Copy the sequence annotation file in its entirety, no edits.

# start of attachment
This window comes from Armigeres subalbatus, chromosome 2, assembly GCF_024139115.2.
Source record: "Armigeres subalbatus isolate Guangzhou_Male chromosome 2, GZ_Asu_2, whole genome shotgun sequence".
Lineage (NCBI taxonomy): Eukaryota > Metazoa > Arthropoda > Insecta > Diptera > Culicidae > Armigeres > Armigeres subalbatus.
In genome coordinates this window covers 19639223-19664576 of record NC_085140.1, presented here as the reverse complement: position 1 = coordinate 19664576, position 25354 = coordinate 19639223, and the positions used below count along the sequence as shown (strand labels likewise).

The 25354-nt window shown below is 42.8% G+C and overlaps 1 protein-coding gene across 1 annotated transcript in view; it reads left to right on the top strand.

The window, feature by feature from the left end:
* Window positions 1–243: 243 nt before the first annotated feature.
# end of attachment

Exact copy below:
This window comes from Armigeres subalbatus, chromosome 2, assembly GCF_024139115.2.
Source record: "Armigeres subalbatus isolate Guangzhou_Male chromosome 2, GZ_Asu_2, whole genome shotgun sequence".
Lineage (NCBI taxonomy): Eukaryota > Metazoa > Arthropoda > Insecta > Diptera > Culicidae > Armigeres > Armigeres subalbatus.
In genome coordinates this window covers 19639223-19664576 of record NC_085140.1, presented here as the reverse complement: position 1 = coordinate 19664576, position 25354 = coordinate 19639223, and the positions used below count along the sequence as shown (strand labels likewise).

The 25354-nt window shown below is 42.8% G+C and overlaps 1 protein-coding gene across 1 annotated transcript in view; it reads left to right on the top strand.

The window, feature by feature from the left end:
* Window positions 1–243: 243 nt before the first annotated feature.